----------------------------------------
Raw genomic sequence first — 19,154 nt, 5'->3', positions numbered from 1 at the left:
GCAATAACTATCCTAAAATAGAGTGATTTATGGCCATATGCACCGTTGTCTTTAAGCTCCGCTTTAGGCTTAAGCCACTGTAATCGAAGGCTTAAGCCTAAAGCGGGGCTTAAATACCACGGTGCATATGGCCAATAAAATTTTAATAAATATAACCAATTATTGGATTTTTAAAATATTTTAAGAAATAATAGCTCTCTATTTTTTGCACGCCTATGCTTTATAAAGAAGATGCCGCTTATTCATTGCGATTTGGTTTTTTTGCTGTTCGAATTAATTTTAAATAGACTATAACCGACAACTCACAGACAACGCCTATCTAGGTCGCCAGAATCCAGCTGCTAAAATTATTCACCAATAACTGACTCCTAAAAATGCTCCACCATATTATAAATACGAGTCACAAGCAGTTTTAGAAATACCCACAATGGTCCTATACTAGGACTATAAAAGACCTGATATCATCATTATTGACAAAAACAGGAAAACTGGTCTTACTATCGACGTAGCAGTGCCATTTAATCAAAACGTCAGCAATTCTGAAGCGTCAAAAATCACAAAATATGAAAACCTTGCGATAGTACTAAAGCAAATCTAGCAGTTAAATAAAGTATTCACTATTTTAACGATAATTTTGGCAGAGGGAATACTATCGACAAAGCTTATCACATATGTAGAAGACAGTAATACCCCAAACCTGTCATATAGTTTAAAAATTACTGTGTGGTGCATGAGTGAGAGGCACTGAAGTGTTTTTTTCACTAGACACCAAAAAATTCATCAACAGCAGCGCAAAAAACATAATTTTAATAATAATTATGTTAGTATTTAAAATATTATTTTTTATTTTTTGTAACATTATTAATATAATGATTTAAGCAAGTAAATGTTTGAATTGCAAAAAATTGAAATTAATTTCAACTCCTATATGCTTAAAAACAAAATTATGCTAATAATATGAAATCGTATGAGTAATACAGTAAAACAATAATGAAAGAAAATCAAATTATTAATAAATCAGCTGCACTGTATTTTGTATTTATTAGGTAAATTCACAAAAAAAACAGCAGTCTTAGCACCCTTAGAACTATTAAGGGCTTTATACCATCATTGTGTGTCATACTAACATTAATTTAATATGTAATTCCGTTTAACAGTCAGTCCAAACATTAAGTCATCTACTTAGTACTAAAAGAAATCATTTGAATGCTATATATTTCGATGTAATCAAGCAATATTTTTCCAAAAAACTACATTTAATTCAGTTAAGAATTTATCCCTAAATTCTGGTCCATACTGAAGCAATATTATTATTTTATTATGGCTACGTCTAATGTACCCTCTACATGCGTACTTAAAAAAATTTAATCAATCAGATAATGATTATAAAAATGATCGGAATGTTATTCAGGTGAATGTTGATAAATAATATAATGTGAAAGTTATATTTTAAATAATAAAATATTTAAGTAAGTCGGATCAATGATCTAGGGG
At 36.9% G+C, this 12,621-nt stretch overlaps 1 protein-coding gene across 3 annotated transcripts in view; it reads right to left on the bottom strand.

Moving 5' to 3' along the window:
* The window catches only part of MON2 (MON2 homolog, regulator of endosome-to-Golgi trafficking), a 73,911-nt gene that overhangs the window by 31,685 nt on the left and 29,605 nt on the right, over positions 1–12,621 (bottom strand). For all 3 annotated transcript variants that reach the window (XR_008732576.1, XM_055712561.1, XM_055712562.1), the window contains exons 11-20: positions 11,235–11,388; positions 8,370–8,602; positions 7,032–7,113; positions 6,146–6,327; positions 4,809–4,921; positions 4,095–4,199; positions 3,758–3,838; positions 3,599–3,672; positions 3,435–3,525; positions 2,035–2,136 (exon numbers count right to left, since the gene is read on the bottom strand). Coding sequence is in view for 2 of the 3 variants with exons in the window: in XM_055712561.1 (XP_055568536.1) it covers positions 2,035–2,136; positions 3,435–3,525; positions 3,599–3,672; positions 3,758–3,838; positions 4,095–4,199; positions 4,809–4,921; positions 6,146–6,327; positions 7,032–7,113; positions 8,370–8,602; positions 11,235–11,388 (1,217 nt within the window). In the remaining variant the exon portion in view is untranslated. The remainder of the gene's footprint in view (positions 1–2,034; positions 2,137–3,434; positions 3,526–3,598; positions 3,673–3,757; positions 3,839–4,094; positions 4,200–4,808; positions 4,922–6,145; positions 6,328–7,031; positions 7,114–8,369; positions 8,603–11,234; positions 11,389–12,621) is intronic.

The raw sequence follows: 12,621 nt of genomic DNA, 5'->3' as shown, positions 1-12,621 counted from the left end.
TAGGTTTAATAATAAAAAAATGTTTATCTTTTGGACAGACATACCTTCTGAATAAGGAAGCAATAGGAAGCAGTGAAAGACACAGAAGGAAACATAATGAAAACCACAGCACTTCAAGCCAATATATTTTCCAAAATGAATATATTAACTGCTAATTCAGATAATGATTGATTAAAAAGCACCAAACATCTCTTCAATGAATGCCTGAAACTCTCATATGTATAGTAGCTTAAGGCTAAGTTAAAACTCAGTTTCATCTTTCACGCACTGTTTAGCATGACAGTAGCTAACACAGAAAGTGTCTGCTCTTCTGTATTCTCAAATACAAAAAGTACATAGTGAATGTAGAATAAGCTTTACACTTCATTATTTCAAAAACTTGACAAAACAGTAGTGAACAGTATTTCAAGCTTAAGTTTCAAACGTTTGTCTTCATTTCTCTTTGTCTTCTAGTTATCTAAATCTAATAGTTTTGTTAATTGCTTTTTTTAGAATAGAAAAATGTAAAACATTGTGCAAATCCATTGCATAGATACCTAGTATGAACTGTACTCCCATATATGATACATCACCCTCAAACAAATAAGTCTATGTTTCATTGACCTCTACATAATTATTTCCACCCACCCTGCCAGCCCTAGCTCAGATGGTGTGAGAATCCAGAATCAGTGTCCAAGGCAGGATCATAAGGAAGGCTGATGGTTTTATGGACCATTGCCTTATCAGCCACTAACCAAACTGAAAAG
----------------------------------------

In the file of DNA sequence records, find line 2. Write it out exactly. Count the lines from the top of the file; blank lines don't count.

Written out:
GCAATAACTATCCTAAAATAGAGTGATTTATGGCCATATGCACCGTTGTCTTTAAGCTCCGCTTTAGGCTTAAGCCACTGTAATCGAAGGCTTAAGCCTAAAGCGGGGCTTAAATACCACGGTGCATATGGCCAATAAAATTTTAATAAATATAACCAATTATTGGATTTTTAAAATATTTTAAGAAATAATAGCTCTCTATTTTTTGCACGCCTATGCTTTATAAAGAAGATGCCGCTTATTCATTGCGATTTGGTTTTTTTGCTGTTCGAATTAATTTTAAATAGACTATAACCGACAACTCACAGACAACGCCTATCTAGGTCGCCAGAATCCAGCTGCTAAAATTATTCACCAATAACTGACTCCTAAAAATGCTCCACCATATTATAAATACGAGTCACAAGCAGTTTTAGAAATACCCACAATGGTCCTATACTAGGACTATAAAAGACCTGATATCATCATTATTGACAAAAACAGGAAAACTGGTCTTACTATCGACGTAGCAGTGCCATTTAATCAAAACGTCAGCAATTCTGAAGCGTCAAAAATCACAAAATATGAAAACCTTGCGATAGTACTAAAGCAAATCTAGCAGTTAAATAAAGTATTCACTATTTTAACGATAATTTTGGCAGAGGGAATACTATCGACAAAGCTTATCACATATGTAGAAGACAGTAATACCCCAAACCTGTCATATAGTTTAAAAATTACTGTGTGGTGCATGAGTGAGAGGCACTGAAGTGTTTTTTTCACTAGACACCAAAAAATTCATCAACAGCAGCGCAAAAAACATAATTTTAATAATAATTATGTTAGTATTTAAAATATTATTTTTTATTTTTTGTAACATTATTAATATAATGATTTAAGCAAGTAAATGTTTGAATTGCAAAAAATTGAAATTAATTTCAACTCCTATATGCTTAAAAACAAAATTATGCTAATAATATGAAATCGTATGAGTAATACAGTAAAACAATAATGAAAGAAAATCAAATTATTAATAAATCAGCTGCACTGTATTTTGTATTTATTAGGTAAATTCACAAAAAAAACAGCAGTCTTAGCACCCTTAGAACTATTAAGGGCTTTATACCATCATTGTGTGTCATACTAACATTAATTTAATATGTAATTCCGTTTAACAGTCAGTCCAAACATTAAGTCATCTACTTAGTACTAAAAGAAATCATTTGAATGCTATATATTTCGATGTAATCAAGCAATATTTTTCCAAAAAACTACATTTAATTCAGTTAAGAATTTATCCCTAAATTCTGGTCCATACTGAAGCAATATTATTATTTTATTATGGCTACGTCTAATGTACCCTCTACATGCGTACTTAAAAAAATTTAATCAATCAGATAATGATTATAAAAATGATCGGAATGTTATTCAGGTGAATGTTGATAAATAATATAATGTGAAAGTTATATTTTAAATAATAAAATATTTAAGTAAGTCGGATCAATGATCTAGGGG